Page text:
Over the summer, I set up a 1500 gallon tank, fed by the roof over the greenhouse. Just checked the level, and as of now it’s full of 1500 gallons of pure rainwater!
If you’ve gardened for any length of time, you’ve probably found a huge zucchini hidden under a leaf, too big to be edible, but fun nonetheless. I saw this Armenian cucumber weeks ago, too big already to be very good, so I decided just to let it go.
Yesterday I finally gave in an picked it. The chickens certainly appreciated it!
I’ll start with the fire. The Trailhead Fire continues to burn, with lots of choking smoke starting usually around 11 PM and continuing through morning, although it’s looking like it will skip torching my house (fingers crossed). This fire is much closer than the King Fire, and given that fire’s insane overnight growth in its early days, I’ve been keeping a close eye on this one.
The raised beds that I milled, assembled, and planted, are literally out of control. Tomatoes, peppers, and hulless-seeded pumpkins in profusion. I’m wondering how I ever lived without them, and I can’t imagine going back to planting in the ground, just given the amazing, healthy and lush vegetation, and the many tomatoes and peppers that will surely follow. I’ve got three more to build, and that will finish out my annual garden area.
Elsewhere I’ve been planting annuity crops, chiefly pomegranate, olive and mulberry. On the harvest front, blueberries are just in, though not so abundant as last year. I harvested and cooked in one meal the entire year’s harvest of potatoes, which were wonderful and fresh and waxy the way that homegrown potatoes can be.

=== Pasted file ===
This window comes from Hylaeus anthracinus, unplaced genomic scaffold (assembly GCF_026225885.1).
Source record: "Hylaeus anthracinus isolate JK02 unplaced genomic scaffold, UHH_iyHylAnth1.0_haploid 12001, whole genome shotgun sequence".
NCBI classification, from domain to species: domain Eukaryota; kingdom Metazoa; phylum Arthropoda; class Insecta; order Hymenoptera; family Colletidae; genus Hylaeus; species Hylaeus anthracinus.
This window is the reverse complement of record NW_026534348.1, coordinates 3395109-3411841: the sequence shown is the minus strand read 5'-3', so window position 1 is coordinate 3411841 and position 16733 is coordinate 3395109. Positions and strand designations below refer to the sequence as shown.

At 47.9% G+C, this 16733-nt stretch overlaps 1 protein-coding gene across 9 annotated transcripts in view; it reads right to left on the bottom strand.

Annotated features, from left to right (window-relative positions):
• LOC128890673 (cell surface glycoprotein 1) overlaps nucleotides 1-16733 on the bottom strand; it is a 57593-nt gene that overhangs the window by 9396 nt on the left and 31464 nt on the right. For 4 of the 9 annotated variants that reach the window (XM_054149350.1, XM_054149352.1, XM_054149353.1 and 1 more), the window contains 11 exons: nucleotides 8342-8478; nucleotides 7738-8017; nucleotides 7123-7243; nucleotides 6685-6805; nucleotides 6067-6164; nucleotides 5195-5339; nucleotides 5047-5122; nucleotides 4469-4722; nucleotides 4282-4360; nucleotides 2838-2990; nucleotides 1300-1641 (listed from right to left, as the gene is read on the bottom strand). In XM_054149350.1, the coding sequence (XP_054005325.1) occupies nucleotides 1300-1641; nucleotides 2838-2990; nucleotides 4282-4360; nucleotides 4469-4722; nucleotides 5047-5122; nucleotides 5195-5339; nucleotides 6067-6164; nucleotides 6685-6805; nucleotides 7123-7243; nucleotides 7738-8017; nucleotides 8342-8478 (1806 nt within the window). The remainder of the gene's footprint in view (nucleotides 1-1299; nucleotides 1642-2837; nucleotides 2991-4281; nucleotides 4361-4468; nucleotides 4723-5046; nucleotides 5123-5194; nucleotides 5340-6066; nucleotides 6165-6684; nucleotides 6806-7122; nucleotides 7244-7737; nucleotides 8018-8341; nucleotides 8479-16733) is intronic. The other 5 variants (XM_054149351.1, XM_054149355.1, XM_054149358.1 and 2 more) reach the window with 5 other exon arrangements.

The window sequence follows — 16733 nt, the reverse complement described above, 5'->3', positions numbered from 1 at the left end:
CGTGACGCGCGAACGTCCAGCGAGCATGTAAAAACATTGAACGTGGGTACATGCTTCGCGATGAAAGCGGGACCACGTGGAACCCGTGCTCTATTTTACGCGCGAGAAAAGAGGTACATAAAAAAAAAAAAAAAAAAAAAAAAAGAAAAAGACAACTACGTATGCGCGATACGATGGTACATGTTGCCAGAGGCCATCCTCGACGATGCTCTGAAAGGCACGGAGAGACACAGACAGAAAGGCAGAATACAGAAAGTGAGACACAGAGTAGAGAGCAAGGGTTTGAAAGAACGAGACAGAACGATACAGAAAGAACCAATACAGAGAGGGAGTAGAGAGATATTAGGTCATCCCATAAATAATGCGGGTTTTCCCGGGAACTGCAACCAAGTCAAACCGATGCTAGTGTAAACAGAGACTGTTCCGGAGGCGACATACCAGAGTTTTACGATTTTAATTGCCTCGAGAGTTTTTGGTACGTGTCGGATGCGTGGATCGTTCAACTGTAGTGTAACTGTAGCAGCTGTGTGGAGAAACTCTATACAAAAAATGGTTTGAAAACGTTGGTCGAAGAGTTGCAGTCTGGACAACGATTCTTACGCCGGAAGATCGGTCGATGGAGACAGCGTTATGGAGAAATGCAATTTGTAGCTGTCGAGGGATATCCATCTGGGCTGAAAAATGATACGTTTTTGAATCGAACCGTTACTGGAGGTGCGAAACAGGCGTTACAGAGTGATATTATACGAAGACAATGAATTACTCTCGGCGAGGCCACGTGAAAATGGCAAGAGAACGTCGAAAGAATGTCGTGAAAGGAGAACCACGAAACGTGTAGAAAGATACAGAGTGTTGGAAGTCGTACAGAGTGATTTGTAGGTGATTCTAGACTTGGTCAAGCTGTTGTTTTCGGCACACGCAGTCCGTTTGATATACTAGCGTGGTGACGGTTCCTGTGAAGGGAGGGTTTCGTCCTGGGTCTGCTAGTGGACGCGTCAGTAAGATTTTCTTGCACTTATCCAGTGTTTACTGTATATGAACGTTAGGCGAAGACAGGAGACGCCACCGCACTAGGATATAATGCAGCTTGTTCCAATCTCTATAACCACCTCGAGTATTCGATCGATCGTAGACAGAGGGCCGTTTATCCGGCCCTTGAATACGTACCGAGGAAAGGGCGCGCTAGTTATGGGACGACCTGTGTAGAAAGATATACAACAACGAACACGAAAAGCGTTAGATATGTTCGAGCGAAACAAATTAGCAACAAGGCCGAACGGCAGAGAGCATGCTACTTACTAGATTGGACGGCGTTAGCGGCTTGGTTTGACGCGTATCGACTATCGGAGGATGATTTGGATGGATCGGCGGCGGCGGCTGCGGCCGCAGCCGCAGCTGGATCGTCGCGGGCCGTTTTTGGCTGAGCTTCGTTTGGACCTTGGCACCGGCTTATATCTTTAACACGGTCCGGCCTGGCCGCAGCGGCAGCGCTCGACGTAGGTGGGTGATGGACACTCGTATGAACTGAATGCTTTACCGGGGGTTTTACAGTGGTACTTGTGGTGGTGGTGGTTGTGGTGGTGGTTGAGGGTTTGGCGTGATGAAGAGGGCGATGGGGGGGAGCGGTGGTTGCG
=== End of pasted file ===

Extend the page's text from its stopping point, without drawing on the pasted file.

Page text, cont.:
There were of course more than shown in the photo, but not by much – quality, not quantity!
Wandering the garden this afternoon, I surprised this beautiful and LARGE California Kingsnake (Lampropeltis getula californiae), the first snake of any kind I’ve seen this season.
The beast quickly retreated to the safety of a hollow space under a nearby planter, and then cautiously reemerged over the next 30 minutes or so and continued on its way. Based on the relationship between its body length and the greenhouse in the upper left hand corner of the photo below, I estimate the snake’s body length to be 4 feet, which makes for a not insignificant serpent. It’s about as big as they get, from what I’ve read.
I’ve grown to like snakes since truly fearing them as a child. Snakes of various kinds, including California Kingsnakes such as today’s visitor, California Mountain Kingsnakes (which have red bands in addition to the brown and cream bands of the Cal King), gopher snakes and even the occasional rattlesnake, make themselves known the garden and surrounding woods each year. They presumably keep the vole and ground squirrel populations in check, and kingsnakes include rattlesnakes in their diet, which presumably keeps the rattlesnake populations in check, for which I am grateful.
It’s warming up here, and many things are flowering. Pictured below is the very first flowering of the Felix Gillet quince.
The fall-planted cabbages are flowering as well. I harvested most of the plants for sauerkraut, but let a few bolt. They look remarkably like their broccoli relatives.
Rain in the forecast this weekend…